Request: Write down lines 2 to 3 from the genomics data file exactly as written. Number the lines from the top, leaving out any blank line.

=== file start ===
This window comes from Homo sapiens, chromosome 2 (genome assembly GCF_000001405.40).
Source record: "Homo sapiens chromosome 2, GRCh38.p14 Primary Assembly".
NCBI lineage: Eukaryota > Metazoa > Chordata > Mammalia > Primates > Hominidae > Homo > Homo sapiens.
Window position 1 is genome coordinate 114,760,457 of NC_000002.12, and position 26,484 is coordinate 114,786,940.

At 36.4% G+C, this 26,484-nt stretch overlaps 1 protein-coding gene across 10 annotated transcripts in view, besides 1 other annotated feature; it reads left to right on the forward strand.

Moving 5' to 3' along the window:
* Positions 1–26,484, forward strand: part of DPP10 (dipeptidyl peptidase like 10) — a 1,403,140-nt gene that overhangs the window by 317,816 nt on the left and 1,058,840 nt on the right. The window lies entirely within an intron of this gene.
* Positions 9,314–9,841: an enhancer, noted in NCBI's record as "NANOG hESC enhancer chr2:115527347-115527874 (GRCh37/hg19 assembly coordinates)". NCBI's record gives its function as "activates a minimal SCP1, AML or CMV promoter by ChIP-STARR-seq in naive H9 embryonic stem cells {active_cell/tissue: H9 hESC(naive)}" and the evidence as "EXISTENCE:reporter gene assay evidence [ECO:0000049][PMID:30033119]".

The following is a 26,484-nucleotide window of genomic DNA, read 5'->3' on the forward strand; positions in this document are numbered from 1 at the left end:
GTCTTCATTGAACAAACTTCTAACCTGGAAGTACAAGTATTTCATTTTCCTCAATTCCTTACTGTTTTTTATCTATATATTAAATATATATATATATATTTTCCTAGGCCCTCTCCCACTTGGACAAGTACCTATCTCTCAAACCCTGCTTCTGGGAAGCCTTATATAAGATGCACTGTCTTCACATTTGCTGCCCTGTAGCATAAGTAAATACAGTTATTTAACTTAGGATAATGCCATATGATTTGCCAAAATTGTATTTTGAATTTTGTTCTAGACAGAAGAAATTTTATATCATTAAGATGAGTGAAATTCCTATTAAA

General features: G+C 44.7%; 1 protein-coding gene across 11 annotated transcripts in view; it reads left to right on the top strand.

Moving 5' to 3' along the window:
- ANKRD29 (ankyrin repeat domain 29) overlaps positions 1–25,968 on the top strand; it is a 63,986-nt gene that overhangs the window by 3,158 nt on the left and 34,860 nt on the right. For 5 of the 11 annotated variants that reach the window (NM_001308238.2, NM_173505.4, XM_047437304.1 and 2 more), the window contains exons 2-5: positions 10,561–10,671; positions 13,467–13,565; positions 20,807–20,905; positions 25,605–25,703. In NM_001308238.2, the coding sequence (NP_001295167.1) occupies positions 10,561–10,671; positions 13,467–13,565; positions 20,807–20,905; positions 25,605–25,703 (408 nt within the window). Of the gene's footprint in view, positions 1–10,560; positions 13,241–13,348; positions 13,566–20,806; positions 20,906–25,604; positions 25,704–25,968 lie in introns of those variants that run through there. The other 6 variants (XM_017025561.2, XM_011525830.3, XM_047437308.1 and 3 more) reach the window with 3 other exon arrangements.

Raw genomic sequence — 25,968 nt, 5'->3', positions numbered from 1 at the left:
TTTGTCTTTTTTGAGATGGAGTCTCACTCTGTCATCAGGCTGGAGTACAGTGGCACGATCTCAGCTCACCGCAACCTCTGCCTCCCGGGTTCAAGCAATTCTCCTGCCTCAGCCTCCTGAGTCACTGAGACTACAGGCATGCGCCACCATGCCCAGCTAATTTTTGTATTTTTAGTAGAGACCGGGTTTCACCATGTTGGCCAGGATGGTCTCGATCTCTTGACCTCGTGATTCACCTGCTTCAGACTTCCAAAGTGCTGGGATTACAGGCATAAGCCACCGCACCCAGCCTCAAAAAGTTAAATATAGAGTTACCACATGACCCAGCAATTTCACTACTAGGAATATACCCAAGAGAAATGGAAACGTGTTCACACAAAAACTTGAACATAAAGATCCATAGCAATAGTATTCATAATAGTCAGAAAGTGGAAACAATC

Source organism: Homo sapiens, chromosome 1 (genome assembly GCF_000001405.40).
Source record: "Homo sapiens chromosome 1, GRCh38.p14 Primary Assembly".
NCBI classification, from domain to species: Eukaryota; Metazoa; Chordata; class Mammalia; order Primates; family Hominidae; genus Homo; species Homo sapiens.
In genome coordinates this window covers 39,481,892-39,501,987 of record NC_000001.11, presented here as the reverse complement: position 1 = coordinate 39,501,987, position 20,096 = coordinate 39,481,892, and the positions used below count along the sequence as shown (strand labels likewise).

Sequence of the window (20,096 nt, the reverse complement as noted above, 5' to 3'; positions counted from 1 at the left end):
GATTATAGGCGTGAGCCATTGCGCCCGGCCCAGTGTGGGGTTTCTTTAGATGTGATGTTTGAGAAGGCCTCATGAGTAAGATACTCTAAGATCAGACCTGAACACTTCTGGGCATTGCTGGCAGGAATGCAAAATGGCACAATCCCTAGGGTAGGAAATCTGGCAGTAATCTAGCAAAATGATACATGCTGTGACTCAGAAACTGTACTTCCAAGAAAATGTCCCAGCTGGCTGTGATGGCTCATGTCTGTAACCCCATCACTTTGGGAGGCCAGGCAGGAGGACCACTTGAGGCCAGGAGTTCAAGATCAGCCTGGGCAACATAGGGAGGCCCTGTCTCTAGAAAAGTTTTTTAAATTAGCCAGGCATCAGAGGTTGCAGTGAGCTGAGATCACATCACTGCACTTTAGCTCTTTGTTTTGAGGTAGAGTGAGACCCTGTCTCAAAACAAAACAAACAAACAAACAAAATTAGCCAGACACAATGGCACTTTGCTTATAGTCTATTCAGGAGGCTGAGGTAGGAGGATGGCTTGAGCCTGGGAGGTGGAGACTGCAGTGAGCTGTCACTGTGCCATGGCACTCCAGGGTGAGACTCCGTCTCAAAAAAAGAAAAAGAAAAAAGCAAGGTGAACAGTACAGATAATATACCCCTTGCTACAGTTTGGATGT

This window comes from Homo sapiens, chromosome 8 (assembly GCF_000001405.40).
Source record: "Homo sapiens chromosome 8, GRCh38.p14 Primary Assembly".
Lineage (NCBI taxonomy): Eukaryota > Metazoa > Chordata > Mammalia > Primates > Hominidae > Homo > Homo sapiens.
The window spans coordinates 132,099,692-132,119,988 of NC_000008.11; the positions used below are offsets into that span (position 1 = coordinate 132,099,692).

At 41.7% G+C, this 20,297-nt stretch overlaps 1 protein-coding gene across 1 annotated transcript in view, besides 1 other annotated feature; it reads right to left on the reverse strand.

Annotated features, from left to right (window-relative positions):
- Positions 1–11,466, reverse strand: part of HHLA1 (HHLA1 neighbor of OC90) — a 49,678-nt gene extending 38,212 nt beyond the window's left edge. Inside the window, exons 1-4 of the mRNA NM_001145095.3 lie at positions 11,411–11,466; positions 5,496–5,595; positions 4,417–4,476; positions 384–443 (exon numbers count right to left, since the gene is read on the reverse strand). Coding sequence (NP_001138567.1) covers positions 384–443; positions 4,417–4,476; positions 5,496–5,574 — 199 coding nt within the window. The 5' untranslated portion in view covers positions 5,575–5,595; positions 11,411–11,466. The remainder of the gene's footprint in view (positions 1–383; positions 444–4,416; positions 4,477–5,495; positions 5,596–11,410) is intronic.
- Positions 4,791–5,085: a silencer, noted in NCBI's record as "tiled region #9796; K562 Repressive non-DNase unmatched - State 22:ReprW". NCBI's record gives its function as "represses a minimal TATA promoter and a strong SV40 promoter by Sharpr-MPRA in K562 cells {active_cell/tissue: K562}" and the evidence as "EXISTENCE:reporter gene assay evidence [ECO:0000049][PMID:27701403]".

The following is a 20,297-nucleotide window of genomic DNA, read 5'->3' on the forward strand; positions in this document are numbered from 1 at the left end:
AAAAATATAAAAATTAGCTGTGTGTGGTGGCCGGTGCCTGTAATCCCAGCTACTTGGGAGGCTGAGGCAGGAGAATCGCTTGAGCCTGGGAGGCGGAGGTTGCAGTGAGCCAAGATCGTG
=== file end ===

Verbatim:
Source record: "Homo sapiens chromosome 2, GRCh38.p14 Primary Assembly".
NCBI lineage: Eukaryota > Metazoa > Chordata > Mammalia > Primates > Hominidae > Homo > Homo sapiens.